In May, ANZ released its fifth Survey of Adult Financial Literacy in Australia and worryingly, only 33% of all respondents said they had life insurance. The report did note that this is likely to be an under-estimate as many respondents would have life insurance as part of their superannuation. It nevertheless indicates either a disinterest in or ignorance of the importance of protecting the assets that have been built up over time.
According to the survey, holders of life insurance were most likely to be males aged 35 to 59 years, particularly males in this age group who earned personal incomes of $80,000 or more per year (63%), who held a mortgage of $300,000 or more (68%) and who lived with a partner and dependent children (59%).
A similar percentage (35%) of those working full-time said they had income protection insurance, with those most likely to have insurance the same demographic as above.
Unaware of potential to refuse a claim
In the insurance world, a pre-existing condition is important because it may affect your life insurance cover. What is it? If you are currently or have ever been treated by a specialist for a medical condition, it is known as a pre-existing condition. In short, it’s a medical condition you had before taking out life insurance. Death caused by this condition may result in a claim being knocked back.
Very worryingly, the ANZ survey found that of those who did have insurance, only 42% of respondents were aware that a claim could be refused if the policyholder had not given accurate answers to questions relevant to the loss.
|As far as you are aware, can your insurance company refuse your claim because when you took out or renewed the policy you did not accurately answer some specific questions asked by the insurer that were relevant to the loss?||Yes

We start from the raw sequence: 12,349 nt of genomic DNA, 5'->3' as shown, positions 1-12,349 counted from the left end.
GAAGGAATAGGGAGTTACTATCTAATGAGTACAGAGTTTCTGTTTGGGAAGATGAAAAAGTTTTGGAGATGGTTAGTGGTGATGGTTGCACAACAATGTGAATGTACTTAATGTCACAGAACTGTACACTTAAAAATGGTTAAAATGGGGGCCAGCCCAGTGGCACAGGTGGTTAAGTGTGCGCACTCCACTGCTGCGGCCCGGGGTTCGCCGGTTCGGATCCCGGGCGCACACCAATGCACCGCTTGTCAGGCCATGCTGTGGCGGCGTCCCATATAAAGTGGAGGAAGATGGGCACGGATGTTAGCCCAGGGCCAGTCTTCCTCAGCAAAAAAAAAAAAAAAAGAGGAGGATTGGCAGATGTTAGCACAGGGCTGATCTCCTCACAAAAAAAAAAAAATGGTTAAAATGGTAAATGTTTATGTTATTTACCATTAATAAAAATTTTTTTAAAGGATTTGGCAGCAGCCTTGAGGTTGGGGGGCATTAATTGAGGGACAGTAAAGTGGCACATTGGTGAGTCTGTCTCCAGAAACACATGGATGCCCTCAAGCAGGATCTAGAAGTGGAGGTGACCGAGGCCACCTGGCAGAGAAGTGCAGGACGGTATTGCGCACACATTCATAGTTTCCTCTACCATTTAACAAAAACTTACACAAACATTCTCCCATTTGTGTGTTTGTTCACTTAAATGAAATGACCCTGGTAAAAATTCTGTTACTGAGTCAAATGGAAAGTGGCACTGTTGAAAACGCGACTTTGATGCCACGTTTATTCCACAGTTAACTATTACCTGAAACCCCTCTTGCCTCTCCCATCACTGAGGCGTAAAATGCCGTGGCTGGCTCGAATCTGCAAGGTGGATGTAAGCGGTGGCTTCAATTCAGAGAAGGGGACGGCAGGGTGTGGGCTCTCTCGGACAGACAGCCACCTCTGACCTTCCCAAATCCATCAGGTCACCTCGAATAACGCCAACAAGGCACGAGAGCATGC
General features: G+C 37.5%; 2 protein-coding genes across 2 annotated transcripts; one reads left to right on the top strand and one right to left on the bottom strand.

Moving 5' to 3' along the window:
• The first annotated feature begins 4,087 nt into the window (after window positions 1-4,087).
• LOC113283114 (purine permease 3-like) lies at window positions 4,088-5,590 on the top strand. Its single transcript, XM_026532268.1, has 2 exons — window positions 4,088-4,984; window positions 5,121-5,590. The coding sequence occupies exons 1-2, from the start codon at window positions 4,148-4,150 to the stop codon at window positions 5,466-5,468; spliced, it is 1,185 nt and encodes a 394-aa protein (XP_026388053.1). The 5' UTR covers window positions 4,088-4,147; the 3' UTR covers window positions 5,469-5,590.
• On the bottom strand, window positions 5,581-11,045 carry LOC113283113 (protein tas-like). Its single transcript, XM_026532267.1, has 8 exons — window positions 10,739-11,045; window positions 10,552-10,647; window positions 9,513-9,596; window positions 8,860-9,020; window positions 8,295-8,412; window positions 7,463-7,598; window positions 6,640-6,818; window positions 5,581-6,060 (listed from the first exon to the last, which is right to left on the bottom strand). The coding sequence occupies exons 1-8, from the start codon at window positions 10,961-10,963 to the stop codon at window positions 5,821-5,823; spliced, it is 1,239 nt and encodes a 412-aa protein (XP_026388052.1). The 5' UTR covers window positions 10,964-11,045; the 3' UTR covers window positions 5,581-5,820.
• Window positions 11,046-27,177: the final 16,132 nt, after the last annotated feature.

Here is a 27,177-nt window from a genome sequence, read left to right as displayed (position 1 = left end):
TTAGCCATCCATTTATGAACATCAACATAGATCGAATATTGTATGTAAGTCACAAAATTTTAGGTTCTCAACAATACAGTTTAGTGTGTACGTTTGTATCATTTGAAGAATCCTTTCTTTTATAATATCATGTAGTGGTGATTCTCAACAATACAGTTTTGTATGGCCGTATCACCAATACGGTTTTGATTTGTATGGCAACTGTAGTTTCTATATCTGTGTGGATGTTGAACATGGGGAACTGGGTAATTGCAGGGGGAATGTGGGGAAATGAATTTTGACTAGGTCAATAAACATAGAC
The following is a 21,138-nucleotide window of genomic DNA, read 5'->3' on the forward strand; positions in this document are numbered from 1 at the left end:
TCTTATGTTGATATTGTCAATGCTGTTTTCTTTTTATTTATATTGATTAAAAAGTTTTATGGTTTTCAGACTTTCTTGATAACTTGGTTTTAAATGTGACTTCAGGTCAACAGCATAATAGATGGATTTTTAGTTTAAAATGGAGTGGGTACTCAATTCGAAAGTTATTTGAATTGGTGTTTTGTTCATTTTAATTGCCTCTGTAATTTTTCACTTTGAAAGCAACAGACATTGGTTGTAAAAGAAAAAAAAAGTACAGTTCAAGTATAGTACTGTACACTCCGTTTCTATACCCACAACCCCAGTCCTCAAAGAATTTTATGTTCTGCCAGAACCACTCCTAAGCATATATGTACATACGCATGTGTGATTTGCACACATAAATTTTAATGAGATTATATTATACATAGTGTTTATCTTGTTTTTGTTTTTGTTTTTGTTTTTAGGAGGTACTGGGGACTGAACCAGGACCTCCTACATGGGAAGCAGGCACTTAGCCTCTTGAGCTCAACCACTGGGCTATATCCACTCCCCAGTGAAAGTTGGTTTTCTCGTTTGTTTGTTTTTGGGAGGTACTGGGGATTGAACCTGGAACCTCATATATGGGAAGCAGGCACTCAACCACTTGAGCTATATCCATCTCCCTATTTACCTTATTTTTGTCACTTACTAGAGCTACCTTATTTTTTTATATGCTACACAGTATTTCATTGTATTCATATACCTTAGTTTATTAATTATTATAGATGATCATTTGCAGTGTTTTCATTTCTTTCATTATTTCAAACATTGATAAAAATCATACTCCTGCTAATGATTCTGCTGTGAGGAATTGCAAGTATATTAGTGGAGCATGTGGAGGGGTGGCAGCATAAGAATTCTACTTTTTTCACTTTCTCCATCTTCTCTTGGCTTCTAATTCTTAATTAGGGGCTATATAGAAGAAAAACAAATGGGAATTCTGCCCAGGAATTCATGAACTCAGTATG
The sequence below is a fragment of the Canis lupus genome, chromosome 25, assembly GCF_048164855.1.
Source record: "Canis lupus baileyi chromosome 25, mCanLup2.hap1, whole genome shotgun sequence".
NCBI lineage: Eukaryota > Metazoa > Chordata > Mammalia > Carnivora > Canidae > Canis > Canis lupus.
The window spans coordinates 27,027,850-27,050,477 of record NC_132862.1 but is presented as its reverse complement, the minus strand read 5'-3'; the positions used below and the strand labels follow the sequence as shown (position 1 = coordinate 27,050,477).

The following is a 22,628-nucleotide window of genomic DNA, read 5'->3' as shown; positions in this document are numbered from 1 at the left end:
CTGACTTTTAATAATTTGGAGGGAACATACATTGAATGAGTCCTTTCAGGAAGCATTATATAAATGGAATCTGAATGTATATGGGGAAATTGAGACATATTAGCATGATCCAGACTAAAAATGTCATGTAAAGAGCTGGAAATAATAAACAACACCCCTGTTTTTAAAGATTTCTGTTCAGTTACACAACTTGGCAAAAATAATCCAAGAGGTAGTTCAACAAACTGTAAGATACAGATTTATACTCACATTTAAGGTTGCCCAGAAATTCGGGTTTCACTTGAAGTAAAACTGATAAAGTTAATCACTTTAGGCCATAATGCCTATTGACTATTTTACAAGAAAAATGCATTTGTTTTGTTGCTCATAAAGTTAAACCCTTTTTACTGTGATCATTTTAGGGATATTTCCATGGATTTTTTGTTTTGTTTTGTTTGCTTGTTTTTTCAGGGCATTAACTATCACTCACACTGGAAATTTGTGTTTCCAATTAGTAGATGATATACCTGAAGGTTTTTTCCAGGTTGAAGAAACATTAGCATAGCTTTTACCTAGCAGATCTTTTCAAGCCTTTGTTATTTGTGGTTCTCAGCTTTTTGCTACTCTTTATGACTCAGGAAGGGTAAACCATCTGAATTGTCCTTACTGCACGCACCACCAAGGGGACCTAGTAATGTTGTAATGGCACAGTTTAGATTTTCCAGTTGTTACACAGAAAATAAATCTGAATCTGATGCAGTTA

Source: ANZ Survey of Adult Financial Literacy in Australia, 2015
Companies differ on how they treat pre-existing conditions, such as how they define the condition if it has been successfully treated, resulting in no further ongoing tests or consultations. Some companies will exclude all pre-existing conditions from coverage, even though you may not have had treatment for the past 20 years. This is what’s known as a total pre-existing condition exclusion. Other companies will allow pre-existing conditions to be covered if the treatment and consultations with the doctor have stopped in the last 5 years, 2 years or even 6 months.
With such variations in terminology by insurers, it is in your best interests to understand how pre-existing medical conditions are handled by each insurance company. It’s also definitely in your best interests to declare any pre-existing conditions. After all, you have a duty of disclosure and it’s better to be honest now rather than have your family face unnecessary stress at claim time. Having a claim rejected because you failed to disclose a condition is a waste of money on your part and a hassle for your loved ones.